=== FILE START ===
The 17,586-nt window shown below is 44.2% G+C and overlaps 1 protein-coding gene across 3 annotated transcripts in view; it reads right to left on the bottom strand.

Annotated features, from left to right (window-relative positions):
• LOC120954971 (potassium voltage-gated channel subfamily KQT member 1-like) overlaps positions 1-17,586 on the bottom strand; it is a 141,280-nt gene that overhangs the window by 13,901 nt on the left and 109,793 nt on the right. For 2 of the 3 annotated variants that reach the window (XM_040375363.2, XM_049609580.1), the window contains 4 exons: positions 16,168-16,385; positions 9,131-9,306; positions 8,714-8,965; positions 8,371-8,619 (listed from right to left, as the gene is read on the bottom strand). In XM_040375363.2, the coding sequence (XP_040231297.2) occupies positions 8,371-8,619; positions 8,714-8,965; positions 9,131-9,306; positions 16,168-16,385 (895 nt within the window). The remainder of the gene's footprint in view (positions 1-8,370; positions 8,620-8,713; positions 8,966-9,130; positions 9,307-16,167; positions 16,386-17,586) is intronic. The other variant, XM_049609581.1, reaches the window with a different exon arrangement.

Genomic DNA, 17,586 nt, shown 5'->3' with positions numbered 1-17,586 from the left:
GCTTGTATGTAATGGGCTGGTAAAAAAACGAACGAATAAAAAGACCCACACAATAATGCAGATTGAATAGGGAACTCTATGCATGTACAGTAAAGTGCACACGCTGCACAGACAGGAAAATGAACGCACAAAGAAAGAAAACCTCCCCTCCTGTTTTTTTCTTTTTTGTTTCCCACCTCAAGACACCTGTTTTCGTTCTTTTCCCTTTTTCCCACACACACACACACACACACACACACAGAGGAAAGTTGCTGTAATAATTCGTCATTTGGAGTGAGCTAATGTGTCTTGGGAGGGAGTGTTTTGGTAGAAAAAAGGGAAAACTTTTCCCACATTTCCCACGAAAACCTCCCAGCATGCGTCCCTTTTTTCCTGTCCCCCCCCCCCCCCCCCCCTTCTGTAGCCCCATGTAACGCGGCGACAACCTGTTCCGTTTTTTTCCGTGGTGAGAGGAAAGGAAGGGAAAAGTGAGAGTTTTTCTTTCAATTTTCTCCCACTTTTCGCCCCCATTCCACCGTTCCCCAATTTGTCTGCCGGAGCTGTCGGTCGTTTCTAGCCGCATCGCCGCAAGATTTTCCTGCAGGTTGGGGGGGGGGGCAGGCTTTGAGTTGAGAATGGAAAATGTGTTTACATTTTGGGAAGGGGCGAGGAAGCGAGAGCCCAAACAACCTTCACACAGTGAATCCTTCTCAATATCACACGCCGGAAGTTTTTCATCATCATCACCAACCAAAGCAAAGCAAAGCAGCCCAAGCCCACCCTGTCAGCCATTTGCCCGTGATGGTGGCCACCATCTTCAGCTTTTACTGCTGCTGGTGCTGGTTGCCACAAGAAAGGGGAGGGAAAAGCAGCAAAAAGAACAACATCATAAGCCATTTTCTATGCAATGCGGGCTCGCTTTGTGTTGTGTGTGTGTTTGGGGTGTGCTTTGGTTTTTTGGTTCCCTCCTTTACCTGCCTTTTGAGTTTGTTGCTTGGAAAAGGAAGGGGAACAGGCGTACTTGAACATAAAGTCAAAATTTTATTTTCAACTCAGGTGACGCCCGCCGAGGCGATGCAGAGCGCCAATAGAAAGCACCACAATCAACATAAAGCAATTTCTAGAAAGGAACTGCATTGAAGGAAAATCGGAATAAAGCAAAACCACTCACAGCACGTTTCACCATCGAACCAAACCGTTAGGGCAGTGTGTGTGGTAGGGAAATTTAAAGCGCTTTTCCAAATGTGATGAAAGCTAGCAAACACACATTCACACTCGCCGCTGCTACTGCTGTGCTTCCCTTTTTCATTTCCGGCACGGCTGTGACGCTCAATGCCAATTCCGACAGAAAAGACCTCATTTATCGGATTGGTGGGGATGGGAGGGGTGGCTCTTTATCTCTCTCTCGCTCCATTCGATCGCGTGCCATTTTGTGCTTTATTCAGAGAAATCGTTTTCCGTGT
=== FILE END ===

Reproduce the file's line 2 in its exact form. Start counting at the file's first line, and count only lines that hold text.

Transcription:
Annotated features, from left to right (window-relative positions):